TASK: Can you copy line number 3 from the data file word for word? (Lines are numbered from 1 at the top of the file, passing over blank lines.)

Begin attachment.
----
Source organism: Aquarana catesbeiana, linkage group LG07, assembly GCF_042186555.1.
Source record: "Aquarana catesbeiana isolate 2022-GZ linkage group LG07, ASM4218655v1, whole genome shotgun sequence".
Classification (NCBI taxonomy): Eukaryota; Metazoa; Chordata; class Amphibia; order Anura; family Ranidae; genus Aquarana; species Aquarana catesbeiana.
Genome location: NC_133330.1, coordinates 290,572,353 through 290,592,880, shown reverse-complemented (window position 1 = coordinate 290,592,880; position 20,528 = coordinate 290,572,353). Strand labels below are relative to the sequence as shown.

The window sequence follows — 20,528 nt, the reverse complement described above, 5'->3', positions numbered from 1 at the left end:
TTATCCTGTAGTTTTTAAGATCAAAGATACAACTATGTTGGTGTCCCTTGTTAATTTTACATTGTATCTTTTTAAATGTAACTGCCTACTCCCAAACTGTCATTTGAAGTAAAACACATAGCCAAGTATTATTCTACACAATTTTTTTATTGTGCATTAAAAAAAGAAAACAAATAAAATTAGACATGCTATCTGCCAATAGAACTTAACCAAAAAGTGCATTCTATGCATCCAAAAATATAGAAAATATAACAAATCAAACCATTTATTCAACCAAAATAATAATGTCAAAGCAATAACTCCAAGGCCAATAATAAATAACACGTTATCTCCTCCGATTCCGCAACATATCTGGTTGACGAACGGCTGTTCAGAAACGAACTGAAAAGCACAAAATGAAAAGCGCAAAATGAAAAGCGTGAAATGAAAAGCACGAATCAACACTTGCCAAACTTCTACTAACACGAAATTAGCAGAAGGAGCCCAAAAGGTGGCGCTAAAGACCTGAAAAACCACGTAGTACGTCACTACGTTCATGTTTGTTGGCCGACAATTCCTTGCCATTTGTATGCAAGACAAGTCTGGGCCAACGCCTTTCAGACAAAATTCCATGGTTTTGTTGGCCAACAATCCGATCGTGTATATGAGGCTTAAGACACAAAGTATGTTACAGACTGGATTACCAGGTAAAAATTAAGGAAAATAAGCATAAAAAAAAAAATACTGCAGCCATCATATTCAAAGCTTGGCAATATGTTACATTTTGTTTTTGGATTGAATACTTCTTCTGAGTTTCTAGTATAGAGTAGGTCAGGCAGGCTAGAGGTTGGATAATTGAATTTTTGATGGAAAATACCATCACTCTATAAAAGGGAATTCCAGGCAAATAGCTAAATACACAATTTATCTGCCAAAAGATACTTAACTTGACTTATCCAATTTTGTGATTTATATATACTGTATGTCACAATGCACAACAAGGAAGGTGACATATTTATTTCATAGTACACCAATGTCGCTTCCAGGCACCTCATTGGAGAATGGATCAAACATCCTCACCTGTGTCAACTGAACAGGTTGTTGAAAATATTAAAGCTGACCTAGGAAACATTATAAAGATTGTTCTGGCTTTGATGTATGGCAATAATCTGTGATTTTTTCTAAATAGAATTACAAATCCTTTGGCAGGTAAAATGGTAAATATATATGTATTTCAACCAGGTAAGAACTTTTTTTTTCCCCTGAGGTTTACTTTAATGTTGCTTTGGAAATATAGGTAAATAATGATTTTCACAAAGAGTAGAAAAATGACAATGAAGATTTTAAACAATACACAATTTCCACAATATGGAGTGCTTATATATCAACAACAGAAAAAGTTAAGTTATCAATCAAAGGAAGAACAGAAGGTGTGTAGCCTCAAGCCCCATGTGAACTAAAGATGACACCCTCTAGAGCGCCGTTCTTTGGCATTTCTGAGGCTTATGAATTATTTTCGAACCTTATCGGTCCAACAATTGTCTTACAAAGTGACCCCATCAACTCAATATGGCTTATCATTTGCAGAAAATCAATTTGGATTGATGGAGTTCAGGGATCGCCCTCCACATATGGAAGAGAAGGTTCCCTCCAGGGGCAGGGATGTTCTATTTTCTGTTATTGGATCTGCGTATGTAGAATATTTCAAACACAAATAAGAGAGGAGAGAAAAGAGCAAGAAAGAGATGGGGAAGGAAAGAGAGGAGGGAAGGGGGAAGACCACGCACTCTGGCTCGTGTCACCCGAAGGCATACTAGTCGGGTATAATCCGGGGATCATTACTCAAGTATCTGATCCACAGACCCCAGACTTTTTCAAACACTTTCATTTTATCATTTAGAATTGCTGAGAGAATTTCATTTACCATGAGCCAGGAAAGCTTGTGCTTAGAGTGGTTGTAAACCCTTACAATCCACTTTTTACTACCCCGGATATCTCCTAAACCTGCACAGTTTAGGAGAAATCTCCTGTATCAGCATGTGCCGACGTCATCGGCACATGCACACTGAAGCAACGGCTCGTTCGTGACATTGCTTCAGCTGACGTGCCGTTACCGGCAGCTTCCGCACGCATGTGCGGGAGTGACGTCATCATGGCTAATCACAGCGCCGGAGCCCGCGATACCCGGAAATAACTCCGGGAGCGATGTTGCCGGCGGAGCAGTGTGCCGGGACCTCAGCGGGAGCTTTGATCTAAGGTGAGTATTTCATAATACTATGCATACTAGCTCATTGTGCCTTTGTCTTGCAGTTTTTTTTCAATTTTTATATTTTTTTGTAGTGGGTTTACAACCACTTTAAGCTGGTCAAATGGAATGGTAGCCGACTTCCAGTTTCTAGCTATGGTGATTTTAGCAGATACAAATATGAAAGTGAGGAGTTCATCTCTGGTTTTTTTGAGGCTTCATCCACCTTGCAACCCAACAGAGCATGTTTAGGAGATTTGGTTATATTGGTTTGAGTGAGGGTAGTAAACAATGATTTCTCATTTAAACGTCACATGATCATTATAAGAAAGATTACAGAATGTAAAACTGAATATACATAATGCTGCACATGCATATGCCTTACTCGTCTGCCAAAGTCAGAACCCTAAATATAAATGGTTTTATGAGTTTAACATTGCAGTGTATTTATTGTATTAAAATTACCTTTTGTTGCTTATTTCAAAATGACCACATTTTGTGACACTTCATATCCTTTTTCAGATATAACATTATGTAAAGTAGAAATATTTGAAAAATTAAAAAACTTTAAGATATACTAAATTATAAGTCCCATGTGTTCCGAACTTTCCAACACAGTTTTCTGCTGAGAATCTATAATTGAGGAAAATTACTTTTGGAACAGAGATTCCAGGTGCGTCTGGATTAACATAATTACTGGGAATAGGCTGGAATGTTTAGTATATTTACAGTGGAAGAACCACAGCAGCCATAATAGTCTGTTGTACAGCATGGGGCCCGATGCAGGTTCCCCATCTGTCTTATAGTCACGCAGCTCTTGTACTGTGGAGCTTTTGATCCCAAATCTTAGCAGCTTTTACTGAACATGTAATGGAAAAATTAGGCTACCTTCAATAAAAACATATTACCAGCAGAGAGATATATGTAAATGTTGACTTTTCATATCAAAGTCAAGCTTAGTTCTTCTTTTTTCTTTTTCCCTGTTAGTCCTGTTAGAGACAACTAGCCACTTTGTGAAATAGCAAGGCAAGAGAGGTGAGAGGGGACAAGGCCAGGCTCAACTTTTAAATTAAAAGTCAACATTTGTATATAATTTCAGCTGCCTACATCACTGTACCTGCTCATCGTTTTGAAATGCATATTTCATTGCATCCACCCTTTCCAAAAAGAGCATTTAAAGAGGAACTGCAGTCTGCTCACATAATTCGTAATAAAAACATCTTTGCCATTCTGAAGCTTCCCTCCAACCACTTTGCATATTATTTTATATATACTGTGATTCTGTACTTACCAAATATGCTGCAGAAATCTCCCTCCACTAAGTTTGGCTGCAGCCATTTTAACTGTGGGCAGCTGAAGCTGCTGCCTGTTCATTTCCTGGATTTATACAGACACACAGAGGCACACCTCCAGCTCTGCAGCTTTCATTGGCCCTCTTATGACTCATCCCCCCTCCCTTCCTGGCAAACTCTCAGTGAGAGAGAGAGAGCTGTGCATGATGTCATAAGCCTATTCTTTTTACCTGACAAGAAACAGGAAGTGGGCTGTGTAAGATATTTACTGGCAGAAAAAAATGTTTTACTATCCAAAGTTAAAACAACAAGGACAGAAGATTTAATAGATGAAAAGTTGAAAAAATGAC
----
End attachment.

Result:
Classification (NCBI taxonomy): Eukaryota; Metazoa; Chordata; class Amphibia; order Anura; family Ranidae; genus Aquarana; species Aquarana catesbeiana.